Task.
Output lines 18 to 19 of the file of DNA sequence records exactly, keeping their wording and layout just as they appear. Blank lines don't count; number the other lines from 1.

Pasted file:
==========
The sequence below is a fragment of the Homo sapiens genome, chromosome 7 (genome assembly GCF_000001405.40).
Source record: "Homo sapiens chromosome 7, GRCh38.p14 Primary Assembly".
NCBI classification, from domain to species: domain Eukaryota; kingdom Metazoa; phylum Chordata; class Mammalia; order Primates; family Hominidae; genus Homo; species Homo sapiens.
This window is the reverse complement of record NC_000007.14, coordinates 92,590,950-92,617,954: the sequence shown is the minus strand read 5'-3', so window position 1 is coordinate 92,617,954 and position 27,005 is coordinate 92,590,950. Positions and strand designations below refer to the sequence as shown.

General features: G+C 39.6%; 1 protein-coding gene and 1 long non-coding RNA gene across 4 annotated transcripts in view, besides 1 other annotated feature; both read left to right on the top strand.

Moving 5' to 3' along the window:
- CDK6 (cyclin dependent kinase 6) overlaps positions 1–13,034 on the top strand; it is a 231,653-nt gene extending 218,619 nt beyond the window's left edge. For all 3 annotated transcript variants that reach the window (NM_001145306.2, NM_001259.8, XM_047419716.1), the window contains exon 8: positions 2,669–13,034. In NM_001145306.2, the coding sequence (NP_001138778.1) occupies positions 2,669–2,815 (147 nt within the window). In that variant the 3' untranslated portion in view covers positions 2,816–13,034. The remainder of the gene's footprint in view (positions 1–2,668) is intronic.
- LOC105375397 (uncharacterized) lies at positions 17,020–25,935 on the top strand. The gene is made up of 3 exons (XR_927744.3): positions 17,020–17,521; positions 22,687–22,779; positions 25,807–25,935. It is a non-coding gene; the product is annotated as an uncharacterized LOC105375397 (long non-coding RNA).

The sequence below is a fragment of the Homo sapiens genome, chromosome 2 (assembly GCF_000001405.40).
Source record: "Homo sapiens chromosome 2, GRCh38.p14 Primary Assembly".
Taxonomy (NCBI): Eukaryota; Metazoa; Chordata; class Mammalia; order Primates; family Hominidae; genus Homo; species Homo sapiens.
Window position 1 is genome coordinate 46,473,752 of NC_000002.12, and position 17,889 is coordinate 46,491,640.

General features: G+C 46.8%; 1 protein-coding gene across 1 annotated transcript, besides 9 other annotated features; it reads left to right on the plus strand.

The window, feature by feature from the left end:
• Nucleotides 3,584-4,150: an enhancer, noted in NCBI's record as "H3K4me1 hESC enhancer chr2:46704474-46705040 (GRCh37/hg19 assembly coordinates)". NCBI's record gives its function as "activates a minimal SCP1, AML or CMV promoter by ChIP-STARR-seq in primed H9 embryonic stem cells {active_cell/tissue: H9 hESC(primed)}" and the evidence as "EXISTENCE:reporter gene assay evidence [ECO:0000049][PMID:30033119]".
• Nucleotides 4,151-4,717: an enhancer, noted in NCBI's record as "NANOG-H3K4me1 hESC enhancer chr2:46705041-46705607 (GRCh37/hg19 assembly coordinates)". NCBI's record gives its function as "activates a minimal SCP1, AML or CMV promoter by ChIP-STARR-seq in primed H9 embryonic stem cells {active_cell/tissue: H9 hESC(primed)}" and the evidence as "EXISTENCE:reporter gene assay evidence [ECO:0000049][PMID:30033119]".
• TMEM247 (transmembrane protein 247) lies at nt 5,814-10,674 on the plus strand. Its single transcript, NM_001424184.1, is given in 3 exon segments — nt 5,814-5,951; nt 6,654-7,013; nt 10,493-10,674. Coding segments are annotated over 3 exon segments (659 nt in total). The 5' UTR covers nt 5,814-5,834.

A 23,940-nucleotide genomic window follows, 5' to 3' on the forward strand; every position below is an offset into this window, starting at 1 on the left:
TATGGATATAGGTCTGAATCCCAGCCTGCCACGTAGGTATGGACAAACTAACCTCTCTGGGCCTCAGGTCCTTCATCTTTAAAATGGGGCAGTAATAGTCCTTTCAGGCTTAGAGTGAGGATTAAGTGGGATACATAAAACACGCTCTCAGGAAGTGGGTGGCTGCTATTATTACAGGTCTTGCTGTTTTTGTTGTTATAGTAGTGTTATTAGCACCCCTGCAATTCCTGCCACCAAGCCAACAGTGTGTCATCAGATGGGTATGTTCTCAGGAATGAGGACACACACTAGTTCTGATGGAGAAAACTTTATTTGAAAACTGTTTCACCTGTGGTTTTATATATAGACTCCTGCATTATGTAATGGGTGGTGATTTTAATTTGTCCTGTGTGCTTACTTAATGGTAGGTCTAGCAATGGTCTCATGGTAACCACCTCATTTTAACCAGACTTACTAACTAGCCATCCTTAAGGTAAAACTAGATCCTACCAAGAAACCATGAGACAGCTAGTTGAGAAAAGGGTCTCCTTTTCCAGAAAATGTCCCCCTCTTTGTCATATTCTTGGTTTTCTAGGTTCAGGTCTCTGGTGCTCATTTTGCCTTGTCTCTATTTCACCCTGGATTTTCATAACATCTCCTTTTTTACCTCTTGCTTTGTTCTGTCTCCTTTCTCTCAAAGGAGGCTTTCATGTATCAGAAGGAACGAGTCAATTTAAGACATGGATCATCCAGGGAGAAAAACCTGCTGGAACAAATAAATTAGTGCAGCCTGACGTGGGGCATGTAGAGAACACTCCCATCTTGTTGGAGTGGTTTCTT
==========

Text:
A 23,940-nucleotide genomic window follows, 5' to 3' on the forward strand; every position below is an offset into this window, starting at 1 on the left:
TATGGATATAGGTCTGAATCCCAGCCTGCCACGTAGGTATGGACAAACTAACCTCTCTGGGCCTCAGGTCCTTCATCTTTAAAATGGGGCAGTAATAGTCCTTTCAGGCTTAGAGTGAGGATTAAGTGGGATACATAAAACACGCTCTCAGGAAGTGGGTGGCTGCTATTATTACAGGTCTTGCTGTTTTTGTTGTTATAGTAGTGTTATTAGCACCCCTGCAATTCCTGCCACCAAGCCAACAGTGTGTCATCAGATGGGTATGTTCTCAGGAATGAGGACACACACTAGTTCTGATGGAGAAAACTTTATTTGAAAACTGTTTCACCTGTGGTTTTATATATAGACTCCTGCATTATGTAATGGGTGGTGATTTTAATTTGTCCTGTGTGCTTACTTAATGGTAGGTCTAGCAATGGTCTCATGGTAACCACCTCATTTTAACCAGACTTACTAACTAGCCATCCTTAAGGTAAAACTAGATCCTACCAAGAAACCATGAGACAGCTAGTTGAGAAAAGGGTCTCCTTTTCCAGAAAATGTCCCCCTCTTTGTCATATTCTTGGTTTTCTAGGTTCAGGTCTCTGGTGCTCATTTTGCCTTGTCTCTATTTCACCCTGGATTTTCATAACATCTCCTTTTTTACCTCTTGCTTTGTTCTGTCTCCTTTCTCTCAAAGGAGGCTTTCATGTATCAGAAGGAACGAGTCAATTTAAGACATGGATCATCCAGGGAGAAAAACCTGCTGGAACAAATAAATTAGTGCAGCCTGACGTGGGGCATGTAGAGAACACTCCCATCTTGTTGGAGTGGTTTCTT